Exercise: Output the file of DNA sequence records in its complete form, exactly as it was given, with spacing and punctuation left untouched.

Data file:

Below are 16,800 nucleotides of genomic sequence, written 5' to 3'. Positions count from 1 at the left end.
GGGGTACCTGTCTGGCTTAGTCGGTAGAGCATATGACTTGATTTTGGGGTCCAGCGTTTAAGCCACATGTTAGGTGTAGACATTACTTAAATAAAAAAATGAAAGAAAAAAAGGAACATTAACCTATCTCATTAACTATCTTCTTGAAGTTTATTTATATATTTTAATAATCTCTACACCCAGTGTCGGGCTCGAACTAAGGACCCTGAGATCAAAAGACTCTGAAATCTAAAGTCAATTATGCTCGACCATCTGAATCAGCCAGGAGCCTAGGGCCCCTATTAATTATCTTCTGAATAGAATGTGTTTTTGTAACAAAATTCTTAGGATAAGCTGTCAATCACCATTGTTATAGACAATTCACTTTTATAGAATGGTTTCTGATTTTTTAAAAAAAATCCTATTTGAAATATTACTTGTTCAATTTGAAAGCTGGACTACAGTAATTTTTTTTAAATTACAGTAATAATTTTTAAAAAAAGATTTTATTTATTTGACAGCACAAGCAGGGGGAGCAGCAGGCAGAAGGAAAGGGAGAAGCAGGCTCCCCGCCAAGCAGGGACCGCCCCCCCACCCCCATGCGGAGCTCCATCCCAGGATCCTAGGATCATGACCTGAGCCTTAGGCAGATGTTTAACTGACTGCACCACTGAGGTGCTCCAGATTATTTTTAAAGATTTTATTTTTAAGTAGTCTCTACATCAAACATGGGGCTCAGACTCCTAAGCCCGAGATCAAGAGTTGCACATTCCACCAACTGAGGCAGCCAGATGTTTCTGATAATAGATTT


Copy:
Below are 16,800 nucleotides of genomic sequence, written 5' to 3'. Positions count from 1 at the left end.
GGGGTACCTGTCTGGCTTAGTCGGTAGAGCATATGACTTGATTTTGGGGTCCAGCGTTTAAGCCACATGTTAGGTGTAGACATTACTTAAATAAAAAAATGAAAGAAAAAAAGGAACATTAACCTATCTCATTAACTATCTTCTTGAAGTTTATTTATATATTTTAATAATCTCTACACCCAGTGTCGGGCTCGAACTAAGGACCCTGAGATCAAAAGACTCTGAAATCTAAAGTCAATTATGCTCGACCATCTGAATCAGCCAGGAGCCTAGGGCCCCTATTAATTATCTTCTGAATAGAATGTGTTTTTGTAACAAAATTCTTAGGATAAGCTGTCAATCACCATTGTTATAGACAATTCACTTTTATAGAATGGTTTCTGATTTTTTAAAAAAAATCCTATTTGAAATATTACTTGTTCAATTTGAAAGCTGGACTACAGTAATTTTTTTTAAATTACAGTAATAATTTTTAAAAAAAGATTTTATTTATTTGACAGCACAAGCAGGGGGAGCAGCAGGCAGAAGGAAAGGGAGAAGCAGGCTCCCCGCCAAGCAGGGACCGCCCCCCCACCCCCATGCGGAGCTCCATCCCAGGATCCTAGGATCATGACCTGAGCCTTAGGCAGATGTTTAACTGACTGCACCACTGAGGTGCTCCAGATTATTTTTAAAGATTTTATTTTTAAGTAGTCTCTACATCAAACATGGGGCTCAGACTCCTAAGCCCGAGATCAAGAGTTGCACATTCCACCAACTGAGGCAGCCAGATGTTTCTGATAATAGATTT